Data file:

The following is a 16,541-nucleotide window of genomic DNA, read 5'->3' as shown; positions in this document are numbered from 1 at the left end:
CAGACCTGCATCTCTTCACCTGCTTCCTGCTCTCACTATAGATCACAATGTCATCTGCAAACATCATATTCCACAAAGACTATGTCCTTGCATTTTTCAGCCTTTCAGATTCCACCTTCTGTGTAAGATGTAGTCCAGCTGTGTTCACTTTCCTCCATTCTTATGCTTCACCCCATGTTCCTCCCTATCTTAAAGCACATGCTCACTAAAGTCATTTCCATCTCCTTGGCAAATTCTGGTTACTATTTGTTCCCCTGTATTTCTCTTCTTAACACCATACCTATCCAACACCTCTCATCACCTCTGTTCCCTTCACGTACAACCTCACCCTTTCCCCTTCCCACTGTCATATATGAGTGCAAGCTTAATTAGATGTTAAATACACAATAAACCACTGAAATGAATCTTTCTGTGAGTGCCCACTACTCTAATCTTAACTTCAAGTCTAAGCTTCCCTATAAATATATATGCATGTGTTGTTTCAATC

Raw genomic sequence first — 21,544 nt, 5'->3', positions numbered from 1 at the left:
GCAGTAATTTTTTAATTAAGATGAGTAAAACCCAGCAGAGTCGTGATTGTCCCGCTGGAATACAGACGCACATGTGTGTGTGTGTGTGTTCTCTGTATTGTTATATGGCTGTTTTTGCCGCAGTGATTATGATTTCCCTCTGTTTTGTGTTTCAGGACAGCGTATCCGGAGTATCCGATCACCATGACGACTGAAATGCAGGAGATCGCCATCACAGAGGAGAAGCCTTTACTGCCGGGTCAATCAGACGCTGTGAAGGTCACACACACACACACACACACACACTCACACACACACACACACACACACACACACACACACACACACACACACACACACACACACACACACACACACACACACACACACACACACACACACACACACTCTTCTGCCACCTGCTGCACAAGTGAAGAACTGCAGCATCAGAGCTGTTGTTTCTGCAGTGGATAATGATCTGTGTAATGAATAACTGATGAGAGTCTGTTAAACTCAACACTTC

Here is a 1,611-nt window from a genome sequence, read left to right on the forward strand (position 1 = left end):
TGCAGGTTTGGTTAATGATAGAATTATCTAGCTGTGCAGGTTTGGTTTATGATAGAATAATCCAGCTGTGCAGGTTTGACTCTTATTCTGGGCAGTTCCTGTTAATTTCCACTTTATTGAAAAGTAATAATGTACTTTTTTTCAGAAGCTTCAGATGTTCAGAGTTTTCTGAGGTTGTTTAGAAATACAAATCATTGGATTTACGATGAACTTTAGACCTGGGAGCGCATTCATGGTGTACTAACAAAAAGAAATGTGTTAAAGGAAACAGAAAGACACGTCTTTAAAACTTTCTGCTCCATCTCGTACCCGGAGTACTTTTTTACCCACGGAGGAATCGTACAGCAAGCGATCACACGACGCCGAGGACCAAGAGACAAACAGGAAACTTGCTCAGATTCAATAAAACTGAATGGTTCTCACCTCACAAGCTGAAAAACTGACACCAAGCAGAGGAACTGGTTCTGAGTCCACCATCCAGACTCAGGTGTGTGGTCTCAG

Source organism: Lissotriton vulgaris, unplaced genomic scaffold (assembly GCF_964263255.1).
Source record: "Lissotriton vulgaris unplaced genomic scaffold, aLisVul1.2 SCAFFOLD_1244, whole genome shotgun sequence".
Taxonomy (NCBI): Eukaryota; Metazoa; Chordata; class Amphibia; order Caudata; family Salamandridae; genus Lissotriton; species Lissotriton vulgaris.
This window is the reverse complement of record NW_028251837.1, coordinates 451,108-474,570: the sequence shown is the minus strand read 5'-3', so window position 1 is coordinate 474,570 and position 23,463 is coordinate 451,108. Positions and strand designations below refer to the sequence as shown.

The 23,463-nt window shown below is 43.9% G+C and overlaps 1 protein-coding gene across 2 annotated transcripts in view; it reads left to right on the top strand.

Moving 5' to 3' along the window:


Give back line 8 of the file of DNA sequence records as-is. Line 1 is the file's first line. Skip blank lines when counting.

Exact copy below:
Source record: "Lissotriton vulgaris unplaced genomic scaffold, aLisVul1.2 SCAFFOLD_1244, whole genome shotgun sequence".